Archive for October, 2012

The Trial of Viet Khang

Posted in Democracy Activists, Politics, Society with tags , , , , , , , on October 28, 2012 by Ian Pham

I’ve got a small shred of good news about the whereabouts of Viet Khang, followed by a heavy dose of bad news.  The good news, Viet Khang is still alive.  The bad news, that’s about all we know of him.  Ever since his arrest earlier this year, Viet Khang has been in the custody of the Communist Party police for his criticism of the Communist Party through song.  There is no doubt that he has been subjected to cruel and unusual punishment for having the courage to shame the Communists for the Chinese sheep-dogs they really are.  In the coming days, the Party will put him on “trial”, so obviously, justice will not be served.

The outcome of the trial is as predictable as a sliced bread.  The judges, juries, and executioners will all be members of the Communist Party, the heroic Viet Khang will not get a chance to defend himself, and then the Communists will pretend that the “verdict” came from processes of deliberation and debate.  The trial is all a load of bull, we will all see right through it, but the Communists will still insist that the trial was fair.  The question is not whether he will get sentenced or not, but how long and severe the punishment will be.  The Communists are no strangers to incarceration, torture, and execution, all are possibilities in the case of Viet Khang.  This is actually the troubling part for those of us watching form the outside.

If the Communists are smart, which they aren’t really, they will sentence Viet Khang to a few short years in jail, this is the best case scenario.  If the Communists are stupid, which they are, they will sentence Viet Khang to over a decade in prison, exile him, or even sentence him to death.  They probably won’t be so stupid to publicly declare his death sentence, as it could cause public outrage, backfire, and even spark social unrest, but at the same time, they’re Communists, they’re stupid.

Given the magnitude of Viet Khang’s actions, it is most likely that he will be receiving a long jail sentence lasting for a decade or more.  Viet Khang is internationally famous among the Vietnamese community for writing two songs, “Anh La Ai (Who Are You)?”, tackling the topic of Vietnamese police brutality, corruption, and cowardice, and “Viet Nam Toi Dau (Where’s My Vietnam)?” shaming the Vietnamese Communist Party for selling out the country to the Chinese and devastating Vietnam with their greed and corruption.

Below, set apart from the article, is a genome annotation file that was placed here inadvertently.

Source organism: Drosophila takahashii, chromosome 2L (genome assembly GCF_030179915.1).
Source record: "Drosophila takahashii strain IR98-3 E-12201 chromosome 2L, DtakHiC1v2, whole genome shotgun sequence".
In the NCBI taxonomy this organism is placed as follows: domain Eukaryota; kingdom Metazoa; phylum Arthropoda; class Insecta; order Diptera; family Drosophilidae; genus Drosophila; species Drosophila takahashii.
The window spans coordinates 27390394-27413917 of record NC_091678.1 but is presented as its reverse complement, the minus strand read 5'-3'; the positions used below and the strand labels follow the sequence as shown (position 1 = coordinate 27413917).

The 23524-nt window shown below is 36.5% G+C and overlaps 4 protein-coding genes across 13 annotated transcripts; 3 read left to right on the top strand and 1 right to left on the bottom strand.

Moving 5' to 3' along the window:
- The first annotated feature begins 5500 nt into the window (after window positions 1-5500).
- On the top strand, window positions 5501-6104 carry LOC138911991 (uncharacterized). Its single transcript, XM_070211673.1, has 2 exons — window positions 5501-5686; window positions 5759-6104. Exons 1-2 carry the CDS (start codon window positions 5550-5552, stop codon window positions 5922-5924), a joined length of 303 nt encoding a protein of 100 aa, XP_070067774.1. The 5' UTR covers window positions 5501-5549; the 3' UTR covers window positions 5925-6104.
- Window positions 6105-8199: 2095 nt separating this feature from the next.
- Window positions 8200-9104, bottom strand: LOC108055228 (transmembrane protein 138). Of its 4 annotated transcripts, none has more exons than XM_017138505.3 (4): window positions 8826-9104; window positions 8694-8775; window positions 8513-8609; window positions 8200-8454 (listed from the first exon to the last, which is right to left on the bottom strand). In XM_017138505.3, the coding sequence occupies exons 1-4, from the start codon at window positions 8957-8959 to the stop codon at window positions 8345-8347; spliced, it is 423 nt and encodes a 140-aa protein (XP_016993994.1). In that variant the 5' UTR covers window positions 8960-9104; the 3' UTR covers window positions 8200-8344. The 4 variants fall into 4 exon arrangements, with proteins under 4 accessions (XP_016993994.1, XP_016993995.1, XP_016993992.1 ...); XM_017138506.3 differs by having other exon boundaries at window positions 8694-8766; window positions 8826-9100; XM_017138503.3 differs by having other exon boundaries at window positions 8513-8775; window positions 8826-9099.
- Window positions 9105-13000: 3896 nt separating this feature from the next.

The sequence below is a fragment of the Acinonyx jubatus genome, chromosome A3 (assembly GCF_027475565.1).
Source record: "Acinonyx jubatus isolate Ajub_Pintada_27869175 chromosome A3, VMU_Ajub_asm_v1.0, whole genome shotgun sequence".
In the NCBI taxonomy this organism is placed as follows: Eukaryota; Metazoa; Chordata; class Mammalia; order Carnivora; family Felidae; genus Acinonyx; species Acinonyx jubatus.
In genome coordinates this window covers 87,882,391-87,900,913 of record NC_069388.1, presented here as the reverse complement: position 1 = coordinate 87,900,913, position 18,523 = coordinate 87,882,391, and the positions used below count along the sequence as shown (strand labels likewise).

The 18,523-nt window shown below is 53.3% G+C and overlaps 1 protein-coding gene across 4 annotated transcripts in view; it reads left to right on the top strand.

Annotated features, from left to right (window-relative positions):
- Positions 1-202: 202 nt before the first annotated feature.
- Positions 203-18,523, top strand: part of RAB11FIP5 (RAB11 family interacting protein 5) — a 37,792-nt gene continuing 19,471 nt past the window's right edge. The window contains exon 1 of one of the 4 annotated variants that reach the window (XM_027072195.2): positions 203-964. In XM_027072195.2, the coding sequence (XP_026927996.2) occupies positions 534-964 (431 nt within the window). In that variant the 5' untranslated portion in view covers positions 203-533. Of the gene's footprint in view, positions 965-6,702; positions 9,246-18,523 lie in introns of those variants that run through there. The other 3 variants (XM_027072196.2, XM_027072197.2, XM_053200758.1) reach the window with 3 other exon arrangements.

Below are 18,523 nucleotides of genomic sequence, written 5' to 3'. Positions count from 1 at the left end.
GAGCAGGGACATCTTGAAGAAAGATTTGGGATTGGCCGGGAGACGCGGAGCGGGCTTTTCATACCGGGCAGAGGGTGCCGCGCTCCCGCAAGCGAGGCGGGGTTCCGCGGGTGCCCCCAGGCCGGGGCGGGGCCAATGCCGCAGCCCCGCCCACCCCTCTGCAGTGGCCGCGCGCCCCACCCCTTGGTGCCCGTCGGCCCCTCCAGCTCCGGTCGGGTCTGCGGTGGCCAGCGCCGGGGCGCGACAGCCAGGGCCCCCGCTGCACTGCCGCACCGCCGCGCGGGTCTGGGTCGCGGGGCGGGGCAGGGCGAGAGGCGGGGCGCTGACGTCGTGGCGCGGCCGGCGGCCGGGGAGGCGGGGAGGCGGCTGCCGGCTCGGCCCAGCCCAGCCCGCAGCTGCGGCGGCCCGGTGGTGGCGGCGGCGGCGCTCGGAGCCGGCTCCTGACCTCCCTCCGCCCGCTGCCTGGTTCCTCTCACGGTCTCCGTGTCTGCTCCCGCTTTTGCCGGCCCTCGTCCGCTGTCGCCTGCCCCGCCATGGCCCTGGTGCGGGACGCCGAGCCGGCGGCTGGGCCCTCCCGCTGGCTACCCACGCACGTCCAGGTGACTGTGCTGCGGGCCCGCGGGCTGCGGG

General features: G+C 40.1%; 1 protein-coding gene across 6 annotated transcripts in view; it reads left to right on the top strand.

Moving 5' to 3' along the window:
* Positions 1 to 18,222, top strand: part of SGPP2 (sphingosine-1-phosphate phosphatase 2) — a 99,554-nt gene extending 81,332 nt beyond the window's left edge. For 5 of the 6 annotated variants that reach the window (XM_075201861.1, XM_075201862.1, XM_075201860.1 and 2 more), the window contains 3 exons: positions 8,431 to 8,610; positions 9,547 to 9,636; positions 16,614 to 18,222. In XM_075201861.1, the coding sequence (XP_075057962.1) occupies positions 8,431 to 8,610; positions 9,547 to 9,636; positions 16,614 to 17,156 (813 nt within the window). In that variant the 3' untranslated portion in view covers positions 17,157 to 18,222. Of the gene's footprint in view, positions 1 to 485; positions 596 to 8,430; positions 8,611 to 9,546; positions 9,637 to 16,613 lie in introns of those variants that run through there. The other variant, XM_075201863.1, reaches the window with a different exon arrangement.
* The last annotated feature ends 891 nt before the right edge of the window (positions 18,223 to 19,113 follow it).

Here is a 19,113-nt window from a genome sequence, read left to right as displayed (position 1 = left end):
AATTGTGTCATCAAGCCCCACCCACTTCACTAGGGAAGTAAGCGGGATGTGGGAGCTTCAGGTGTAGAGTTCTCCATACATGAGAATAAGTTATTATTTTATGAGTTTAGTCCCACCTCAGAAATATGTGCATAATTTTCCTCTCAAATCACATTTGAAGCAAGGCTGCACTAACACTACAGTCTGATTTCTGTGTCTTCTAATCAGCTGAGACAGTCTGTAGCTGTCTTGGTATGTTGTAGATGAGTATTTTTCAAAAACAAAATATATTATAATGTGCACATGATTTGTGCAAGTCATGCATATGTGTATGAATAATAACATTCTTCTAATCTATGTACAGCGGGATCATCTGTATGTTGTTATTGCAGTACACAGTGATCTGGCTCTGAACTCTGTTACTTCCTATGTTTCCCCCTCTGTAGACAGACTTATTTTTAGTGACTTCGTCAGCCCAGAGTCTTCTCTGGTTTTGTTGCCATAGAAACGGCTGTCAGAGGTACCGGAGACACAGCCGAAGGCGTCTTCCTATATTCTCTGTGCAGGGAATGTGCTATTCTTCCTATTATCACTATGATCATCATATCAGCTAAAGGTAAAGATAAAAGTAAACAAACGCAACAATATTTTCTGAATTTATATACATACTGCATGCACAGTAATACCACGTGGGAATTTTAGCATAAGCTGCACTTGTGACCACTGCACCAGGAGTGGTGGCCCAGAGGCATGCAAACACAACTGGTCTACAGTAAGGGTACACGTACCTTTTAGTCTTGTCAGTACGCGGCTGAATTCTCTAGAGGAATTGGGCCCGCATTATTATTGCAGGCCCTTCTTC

From the outside, it may look like there is nothing we can do to help Viet Khang.  In the physical, this may be true, but morally, spiritually, and especially politically, there are many things we can do.  Morally, just support Viet Khang’s cause, and believe that everything he’s done up to now has not been in vain.  Spiritually, pray for Viet Khang, send your thoughts out to him, and do not lose hope.  Politically, support Viet Khang, spread the word of his music, and make sure that everyone from this generation onward knows of his courage, strength, and his selfless acts.  Also, make sure to support Truc Ho and his tireless efforts to bring democracy and human rights to Vietnam.

Musical producer and political activist Truc Ho has been fighting endlessly to create awareness for Viet Khang’s cause.  Mr. Truc has been, and continues to lobby U.S. politicians, as well as the international community at large, on behalf of human rights in Vietnam.  He has also fought to bring awareness and international support for Viet Khang’s cause.  Needless to say, he’s done more than a fair bit to help the democracy and human rights movement in Vietnam.